​16 March through 31 March 1793

Saturday [16 March] spent at lodgings a number of Ladys calld, Mrs Mumford & Sister [1] drank Tea. –

March 17th Sunday an Agreeable Day was much entertained with seeing the Negroes go to their place of Worship they all assemble by themselves have a Negro to Preach to them, and really their was more appearance of ^devotion^ in them than in the Whites, heard no Bell for Meeting and no person went from my lodgings, Gentlemen going out a Guning [2] some riding others Walking, with Ladys. –

Monday [18 March] good Weather spent the [day] at home Mr Smith returnd from a party that went upon [the] Iland for game.

Tuesday [19 March] good PM rode out on Thunder-bolt road [3] a Romantic ride returnd & found Mrs Ingersoll & Mrs Vanderlocht at my lodgings.

Wednesday [20 March] very warm PM took a walk upon the bank of the River an agreeable prospect, of an opposit Plantation the Rice ground entirely level with Canals cut through it, but their was soon a reverse of feelings upon viewing the Wharfes where the Sons of Slavery half naked were rolling up Hogshead of Rum upon the Bluff which is so steep and Sandy as to be dificult to assend others carrying stone ballast out of Ships, my feelings have been much wounded at hearing of the treatment to these unfortunate Blacks. – [4]

Thursday [21 March], an agreeable Day took a ride in the morning raised a little blood. – their is a greate sameness in the rides round Savannah you may go Six or seven miles through the Woods without seeing a Plantation or scarce meeting a Person but the trees are Grand and a balsamic fragrance from the Woods joined to melody of the Birds makes the ride very agreeable, and you have the Si^n^gular convenience of bating your Horse from the Trees, the Moss which gives a Venerable appearance to the trees is a good Nourishment for Cattle, altho nature is so bountiful of her gifts their appears to be a native inattention to the improvement of them, their is an awkward & shabby look in almost every thing you see Houses, Carts, Horses look not able to beare a burthen and by the number of dead Carcasses laying upon the Common back of the Town I may justly suppose they dont long bear their own weight Oxen and Cows the poorest I ever saw. –

Friday [22 March] at home a Miss Hill from Boston [5] past the Day here PM a Mrs Seargent took Tea here Sister to Miss Hill but settled in Savannah.

Saturday [23 March] took a ride on Ogechee road [6] which is free from Sand compared with the roads in general quite Straight with Woods on each Side. PM spent at work.

March 24th Sunday disagreeable weather prevented my attending the Negro Meeting but was much pleased with seeing their movements after Morning service they went to the River to dip several; numbers of white people had assembled to see them, after that Ceremony was performed they returnd in Procession to their ^place^ of Worship Singing Psalms their Deacon reading every line, all the men with their Hats in hand, then the Sacrement was administered; they appeared with greate decency. –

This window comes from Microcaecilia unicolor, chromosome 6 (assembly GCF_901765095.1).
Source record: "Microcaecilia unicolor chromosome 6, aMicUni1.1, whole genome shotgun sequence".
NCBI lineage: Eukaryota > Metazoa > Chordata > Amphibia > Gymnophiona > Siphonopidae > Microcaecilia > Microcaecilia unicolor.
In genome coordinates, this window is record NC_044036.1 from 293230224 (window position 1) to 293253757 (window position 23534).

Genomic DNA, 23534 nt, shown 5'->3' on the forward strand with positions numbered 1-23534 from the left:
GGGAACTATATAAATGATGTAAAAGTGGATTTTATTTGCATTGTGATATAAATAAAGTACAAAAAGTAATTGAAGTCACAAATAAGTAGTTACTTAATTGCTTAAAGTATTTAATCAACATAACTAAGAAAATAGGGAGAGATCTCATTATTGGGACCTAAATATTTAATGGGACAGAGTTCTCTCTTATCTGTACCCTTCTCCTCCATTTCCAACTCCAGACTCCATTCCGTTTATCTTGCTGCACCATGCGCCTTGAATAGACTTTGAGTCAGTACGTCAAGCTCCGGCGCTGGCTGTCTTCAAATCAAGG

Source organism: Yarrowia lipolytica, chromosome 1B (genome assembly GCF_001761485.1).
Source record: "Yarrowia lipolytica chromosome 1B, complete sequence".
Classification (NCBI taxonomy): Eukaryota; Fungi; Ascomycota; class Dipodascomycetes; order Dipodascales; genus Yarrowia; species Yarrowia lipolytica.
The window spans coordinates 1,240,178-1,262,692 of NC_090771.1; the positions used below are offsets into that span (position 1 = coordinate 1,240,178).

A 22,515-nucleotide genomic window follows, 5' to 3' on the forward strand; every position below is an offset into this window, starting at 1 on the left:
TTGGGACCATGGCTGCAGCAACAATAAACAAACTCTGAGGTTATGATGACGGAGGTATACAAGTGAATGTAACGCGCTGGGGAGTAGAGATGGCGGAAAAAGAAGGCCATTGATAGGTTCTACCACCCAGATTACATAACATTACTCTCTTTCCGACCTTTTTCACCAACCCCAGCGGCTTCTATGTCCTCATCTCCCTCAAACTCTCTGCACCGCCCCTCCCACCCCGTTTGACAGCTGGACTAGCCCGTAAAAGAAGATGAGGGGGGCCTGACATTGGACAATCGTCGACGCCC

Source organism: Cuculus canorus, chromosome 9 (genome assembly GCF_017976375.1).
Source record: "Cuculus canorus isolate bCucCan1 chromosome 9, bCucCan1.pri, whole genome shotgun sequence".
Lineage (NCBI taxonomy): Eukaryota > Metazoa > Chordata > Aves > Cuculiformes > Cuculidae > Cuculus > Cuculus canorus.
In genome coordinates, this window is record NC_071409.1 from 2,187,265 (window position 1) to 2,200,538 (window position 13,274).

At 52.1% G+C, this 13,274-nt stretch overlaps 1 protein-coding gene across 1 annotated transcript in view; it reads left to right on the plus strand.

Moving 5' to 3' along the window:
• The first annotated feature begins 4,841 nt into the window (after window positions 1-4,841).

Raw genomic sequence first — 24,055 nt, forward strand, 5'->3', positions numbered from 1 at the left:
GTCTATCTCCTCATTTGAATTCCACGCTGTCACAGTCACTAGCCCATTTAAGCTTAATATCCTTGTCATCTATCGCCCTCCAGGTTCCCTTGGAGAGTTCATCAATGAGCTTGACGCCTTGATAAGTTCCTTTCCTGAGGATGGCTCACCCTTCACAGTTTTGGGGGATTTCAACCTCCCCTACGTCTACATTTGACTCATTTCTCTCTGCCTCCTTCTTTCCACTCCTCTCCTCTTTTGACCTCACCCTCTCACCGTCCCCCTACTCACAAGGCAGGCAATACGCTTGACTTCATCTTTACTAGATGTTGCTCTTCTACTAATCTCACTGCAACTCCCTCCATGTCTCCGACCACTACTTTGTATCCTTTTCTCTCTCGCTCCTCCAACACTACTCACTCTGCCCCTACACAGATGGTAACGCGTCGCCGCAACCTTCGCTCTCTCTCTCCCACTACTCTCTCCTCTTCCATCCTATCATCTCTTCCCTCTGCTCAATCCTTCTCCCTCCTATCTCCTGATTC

Monday [25 March] Showery spent the Day at home Mrs Vanderlocht Miss Brown & Mr Belcher [7] calld to see me. –

Tuesday [26 March] an agreeable Day PM took a walk calld upon some Ladys Drank at home – Tea. –​

Wednesday [27 March] pleasant took an agreeable ride upon Ogechee road Drank Tea with Mrs Vanderlocht.

Thursday [28 March] a fine Day rather cool dined at Mr Vanderlochts a number of Gentlemen. –

Friday [29 March] a good Day went to the Jewish Synagogue a Singular mode of Worship went to Mr Sheftalls eat some Passover Cake Gallanted by Doctor Sheftall. – [8]

Saturday [30 March] an agreeable ^day^ Mrs V sent for me their to see Mr Greens funeral (a Son of the Late General Green) to whom I had been introduced on my arrival he was unfortunately drownd. two [9] of the Clergy walkd before with white Sarsnet [10] Weeds in their Hats hanging half a yard down their Backs 3 yards of the same for a Sash put over their Shoulder then the Corps was supported by Six Negroes, covered with a White Pall which was held by Six Females dresst in white with white Sarsnet veils on their Heads, then followed some intimate friends in full mourning (near relations do not attend) all have long black Weeds, on each side House servants in Mourning, then all the Negroes from the Plantation. [11] – no person attends a funeral without invitation when they all assembled their is a Glass of wine handd then Coffee Tea Cake Bread & Cheese after that Spiced Wine, then there is a Cake handed to each Person wraped in Paper and Sealed with Black, as they go out a Servant stands at the door with a Basket full of Sprigs of Rosemary with cut paper wound round them & gives each person one, which they throw into the Grave then all disperce their is no order in return.

Sunday March 31st a fine warm Day Mrs Ingersoll came for me in her Chair to attend ^Church^ I went with pecular pleasure as I had’t been in a place of public Worship for more than twelve months a Shabby Church but a good preacher walkd home very much fatigued could not attend in the Afternoon to hear a funeral Sermon upon the death of Mr Green. – [12]


[1] Elizabeth Montford was the wife of Capt. Robert Montford, a merchant and leader at that time in the East Company of the Savannah Volunteers. He died in late 1794, and the next year Elizabeth Montford married the Rev. Thomas Harris McCall, minister of the Independent Presbyterian Church in Savannah., who died in 1796. See Georgia Gazette, February 16, 1792; January 8, 1795; also Lowry Axley, Holding Aloft the Torch: A History of the Independent Presbyterian Church of Savannah, Georgia (Savannah, 1958), 20.